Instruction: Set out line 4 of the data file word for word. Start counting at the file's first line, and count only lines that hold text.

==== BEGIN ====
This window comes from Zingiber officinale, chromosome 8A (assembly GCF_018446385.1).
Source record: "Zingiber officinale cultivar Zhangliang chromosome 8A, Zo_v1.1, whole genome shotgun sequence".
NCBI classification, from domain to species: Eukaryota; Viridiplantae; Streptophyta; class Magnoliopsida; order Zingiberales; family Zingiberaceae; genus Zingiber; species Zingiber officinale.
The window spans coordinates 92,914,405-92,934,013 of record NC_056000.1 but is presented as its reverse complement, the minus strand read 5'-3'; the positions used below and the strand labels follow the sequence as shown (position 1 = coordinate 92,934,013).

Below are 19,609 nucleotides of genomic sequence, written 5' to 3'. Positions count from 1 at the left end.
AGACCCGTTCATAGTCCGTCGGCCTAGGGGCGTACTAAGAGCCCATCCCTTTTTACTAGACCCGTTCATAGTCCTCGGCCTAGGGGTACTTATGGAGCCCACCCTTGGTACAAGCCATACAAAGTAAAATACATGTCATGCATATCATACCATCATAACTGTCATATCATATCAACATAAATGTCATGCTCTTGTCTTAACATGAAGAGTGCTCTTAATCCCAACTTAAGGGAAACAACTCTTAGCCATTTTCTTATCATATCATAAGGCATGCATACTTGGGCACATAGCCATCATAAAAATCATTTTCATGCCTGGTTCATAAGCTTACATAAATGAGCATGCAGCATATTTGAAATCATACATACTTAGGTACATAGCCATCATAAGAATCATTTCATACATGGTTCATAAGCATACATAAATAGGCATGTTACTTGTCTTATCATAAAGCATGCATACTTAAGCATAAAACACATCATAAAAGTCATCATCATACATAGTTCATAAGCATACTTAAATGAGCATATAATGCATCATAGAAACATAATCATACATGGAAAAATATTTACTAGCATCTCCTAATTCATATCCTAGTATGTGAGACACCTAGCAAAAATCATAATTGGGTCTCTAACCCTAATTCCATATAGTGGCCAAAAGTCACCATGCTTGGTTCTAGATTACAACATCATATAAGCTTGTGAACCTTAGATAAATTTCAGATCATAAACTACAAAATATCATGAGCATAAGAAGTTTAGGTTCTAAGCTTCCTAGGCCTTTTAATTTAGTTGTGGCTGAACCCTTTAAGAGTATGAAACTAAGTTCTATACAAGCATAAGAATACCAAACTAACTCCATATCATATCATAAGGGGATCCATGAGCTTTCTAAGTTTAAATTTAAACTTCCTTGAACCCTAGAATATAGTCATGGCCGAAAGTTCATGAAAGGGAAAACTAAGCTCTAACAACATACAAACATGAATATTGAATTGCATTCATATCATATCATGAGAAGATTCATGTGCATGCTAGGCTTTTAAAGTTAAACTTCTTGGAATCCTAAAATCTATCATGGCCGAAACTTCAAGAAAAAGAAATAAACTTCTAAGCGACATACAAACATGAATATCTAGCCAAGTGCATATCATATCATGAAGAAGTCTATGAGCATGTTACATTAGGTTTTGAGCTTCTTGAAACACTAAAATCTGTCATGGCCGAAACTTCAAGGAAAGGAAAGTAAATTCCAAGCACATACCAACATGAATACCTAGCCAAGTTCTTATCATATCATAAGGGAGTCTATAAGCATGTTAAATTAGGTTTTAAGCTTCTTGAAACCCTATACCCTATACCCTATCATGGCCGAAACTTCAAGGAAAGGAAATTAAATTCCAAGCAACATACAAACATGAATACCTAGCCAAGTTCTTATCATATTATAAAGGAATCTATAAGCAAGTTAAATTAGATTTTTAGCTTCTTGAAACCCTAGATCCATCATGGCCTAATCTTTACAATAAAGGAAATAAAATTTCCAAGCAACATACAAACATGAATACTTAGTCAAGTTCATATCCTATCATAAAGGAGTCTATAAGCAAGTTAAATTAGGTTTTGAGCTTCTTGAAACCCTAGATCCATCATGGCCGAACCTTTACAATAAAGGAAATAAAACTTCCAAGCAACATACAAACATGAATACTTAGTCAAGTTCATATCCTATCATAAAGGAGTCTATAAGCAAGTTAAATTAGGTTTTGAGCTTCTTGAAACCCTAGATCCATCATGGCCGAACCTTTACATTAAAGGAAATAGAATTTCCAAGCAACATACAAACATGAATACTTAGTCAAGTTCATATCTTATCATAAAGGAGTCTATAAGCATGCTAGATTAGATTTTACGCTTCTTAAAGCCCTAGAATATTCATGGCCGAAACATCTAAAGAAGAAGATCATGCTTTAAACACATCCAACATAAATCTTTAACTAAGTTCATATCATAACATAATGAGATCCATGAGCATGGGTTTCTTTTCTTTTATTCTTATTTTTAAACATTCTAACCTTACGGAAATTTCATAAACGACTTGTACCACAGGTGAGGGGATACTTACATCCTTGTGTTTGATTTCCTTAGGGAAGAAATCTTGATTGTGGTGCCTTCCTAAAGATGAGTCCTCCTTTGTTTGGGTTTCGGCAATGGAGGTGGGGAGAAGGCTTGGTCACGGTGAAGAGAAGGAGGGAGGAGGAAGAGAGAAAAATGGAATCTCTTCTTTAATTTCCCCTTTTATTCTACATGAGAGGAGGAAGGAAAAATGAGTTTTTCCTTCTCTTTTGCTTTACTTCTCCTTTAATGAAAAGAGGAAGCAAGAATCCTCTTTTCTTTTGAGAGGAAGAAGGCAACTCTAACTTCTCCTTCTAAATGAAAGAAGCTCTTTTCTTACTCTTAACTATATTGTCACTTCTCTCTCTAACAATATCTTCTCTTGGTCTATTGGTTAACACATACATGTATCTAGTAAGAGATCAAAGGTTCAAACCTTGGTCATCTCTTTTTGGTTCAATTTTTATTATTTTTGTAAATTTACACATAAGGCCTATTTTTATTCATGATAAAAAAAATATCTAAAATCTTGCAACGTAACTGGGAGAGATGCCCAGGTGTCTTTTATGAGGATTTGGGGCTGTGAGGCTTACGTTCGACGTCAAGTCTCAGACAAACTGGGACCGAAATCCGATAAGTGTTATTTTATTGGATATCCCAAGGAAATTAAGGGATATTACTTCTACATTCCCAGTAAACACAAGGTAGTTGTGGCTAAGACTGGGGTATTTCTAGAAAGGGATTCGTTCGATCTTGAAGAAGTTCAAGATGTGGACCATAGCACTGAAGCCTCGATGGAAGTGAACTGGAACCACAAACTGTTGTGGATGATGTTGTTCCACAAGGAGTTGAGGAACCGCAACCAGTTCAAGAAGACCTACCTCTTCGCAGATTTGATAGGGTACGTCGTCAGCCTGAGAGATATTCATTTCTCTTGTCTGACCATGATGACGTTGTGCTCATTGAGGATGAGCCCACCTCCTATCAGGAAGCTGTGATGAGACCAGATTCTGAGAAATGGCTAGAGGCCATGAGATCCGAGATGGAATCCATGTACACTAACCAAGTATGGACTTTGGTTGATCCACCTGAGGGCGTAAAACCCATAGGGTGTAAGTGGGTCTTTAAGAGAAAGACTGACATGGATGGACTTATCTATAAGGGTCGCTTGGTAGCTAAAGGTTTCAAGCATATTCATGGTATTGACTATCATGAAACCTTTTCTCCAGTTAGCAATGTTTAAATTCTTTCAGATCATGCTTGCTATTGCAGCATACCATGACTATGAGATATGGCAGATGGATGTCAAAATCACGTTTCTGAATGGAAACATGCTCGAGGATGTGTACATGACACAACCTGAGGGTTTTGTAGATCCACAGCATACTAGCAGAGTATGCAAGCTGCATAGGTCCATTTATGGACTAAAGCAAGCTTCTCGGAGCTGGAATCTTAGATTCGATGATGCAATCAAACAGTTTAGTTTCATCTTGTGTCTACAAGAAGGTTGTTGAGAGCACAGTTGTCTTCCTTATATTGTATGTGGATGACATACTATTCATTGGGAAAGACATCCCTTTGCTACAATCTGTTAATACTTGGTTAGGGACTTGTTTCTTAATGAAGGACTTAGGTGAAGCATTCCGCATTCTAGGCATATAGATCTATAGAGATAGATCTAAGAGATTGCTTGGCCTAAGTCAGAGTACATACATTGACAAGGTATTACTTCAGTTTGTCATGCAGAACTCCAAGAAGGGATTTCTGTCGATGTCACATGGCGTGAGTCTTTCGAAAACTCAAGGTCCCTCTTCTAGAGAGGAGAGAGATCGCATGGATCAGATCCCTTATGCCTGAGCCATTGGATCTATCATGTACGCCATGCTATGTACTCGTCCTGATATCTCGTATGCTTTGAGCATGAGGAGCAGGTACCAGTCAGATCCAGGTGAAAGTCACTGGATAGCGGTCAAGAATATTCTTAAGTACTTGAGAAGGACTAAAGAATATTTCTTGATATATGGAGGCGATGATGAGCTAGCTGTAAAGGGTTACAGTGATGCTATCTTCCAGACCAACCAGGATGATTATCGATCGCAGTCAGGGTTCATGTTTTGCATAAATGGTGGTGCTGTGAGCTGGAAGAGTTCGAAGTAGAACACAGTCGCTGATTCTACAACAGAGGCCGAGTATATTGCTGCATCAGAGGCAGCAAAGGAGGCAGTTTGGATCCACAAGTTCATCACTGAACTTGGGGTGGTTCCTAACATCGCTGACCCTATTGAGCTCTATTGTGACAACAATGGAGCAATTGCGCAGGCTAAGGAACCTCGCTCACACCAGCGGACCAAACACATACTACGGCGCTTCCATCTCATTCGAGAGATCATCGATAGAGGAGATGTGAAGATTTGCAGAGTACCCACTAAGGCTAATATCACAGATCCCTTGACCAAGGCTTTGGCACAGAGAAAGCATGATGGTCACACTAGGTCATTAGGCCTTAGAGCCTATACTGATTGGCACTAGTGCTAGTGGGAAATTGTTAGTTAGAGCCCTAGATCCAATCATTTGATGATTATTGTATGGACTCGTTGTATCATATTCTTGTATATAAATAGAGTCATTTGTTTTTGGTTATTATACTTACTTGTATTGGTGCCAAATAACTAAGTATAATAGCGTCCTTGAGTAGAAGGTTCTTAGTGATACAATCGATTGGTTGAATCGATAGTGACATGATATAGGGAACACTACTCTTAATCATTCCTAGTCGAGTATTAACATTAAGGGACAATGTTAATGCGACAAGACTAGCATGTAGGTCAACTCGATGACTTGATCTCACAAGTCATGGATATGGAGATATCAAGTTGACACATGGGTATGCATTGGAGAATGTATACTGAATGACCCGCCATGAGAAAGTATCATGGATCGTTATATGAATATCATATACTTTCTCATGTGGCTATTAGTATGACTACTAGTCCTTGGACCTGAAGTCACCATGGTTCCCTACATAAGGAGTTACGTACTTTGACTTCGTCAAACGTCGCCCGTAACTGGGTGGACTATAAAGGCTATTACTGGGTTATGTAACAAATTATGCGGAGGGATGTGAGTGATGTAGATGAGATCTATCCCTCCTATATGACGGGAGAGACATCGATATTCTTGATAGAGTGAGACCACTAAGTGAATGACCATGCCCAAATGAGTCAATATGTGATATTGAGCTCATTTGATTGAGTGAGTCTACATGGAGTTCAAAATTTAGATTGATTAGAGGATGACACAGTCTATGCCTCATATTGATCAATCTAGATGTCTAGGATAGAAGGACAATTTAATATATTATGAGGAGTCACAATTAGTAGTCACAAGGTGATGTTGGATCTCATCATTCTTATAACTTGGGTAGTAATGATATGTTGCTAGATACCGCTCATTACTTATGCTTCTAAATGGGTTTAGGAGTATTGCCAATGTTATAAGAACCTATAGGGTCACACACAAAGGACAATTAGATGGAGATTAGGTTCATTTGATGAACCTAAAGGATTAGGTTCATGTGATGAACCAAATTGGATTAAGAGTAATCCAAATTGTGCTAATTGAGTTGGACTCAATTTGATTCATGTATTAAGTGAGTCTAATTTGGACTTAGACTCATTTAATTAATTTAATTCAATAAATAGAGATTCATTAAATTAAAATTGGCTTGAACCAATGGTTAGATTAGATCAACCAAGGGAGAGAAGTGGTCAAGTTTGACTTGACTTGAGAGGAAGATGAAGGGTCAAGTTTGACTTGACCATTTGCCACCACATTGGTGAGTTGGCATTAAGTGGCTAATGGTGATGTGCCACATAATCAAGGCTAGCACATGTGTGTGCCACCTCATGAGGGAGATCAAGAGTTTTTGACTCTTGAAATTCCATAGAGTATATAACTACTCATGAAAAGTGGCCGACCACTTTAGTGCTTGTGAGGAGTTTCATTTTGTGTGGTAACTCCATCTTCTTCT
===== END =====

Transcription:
The window spans coordinates 92,914,405-92,934,013 of record NC_056000.1 but is presented as its reverse complement, the minus strand read 5'-3'; the positions used below and the strand labels follow the sequence as shown (position 1 = coordinate 92,934,013).